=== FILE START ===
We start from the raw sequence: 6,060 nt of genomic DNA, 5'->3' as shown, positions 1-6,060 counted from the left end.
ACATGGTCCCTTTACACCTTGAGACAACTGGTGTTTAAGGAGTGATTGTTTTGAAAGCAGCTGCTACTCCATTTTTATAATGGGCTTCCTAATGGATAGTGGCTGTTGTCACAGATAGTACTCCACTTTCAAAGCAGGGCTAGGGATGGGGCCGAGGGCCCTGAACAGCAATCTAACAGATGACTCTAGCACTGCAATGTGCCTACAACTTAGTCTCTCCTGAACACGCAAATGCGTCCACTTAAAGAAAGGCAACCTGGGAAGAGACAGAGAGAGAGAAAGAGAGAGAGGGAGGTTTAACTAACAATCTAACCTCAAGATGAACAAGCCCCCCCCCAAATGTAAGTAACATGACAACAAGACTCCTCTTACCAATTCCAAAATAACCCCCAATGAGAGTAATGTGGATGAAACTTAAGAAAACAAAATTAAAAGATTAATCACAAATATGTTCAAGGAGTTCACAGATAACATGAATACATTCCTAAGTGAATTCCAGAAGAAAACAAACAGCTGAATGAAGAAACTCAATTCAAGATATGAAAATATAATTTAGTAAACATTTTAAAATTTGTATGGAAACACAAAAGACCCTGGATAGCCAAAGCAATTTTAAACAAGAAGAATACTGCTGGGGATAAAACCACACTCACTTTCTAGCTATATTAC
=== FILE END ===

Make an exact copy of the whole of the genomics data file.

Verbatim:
We start from the raw sequence: 6,060 nt of genomic DNA, 5'->3' as shown, positions 1-6,060 counted from the left end.
ACATGGTCCCTTTACACCTTGAGACAACTGGTGTTTAAGGAGTGATTGTTTTGAAAGCAGCTGCTACTCCATTTTTATAATGGGCTTCCTAATGGATAGTGGCTGTTGTCACAGATAGTACTCCACTTTCAAAGCAGGGCTAGGGATGGGGCCGAGGGCCCTGAACAGCAATCTAACAGATGACTCTAGCACTGCAATGTGCCTACAACTTAGTCTCTCCTGAACACGCAAATGCGTCCACTTAAAGAAAGGCAACCTGGGAAGAGACAGAGAGAGAGAAAGAGAGAGAGGGAGGTTTAACTAACAATCTAACCTCAAGATGAACAAGCCCCCCCCCAAATGTAAGTAACATGACAACAAGACTCCTCTTACCAATTCCAAAATAACCCCCAATGAGAGTAATGTGGATGAAACTTAAGAAAACAAAATTAAAAGATTAATCACAAATATGTTCAAGGAGTTCACAGATAACATGAATACATTCCTAAGTGAATTCCAGAAGAAAACAAACAGCTGAATGAAGAAACTCAATTCAAGATATGAAAATATAATTTAGTAAACATTTTAAAATTTGTATGGAAACACAAAAGACCCTGGATAGCCAAAGCAATTTTAAACAAGAAGAATACTGCTGGGGATAAAACCACACTCACTTTCTAGCTATATTAC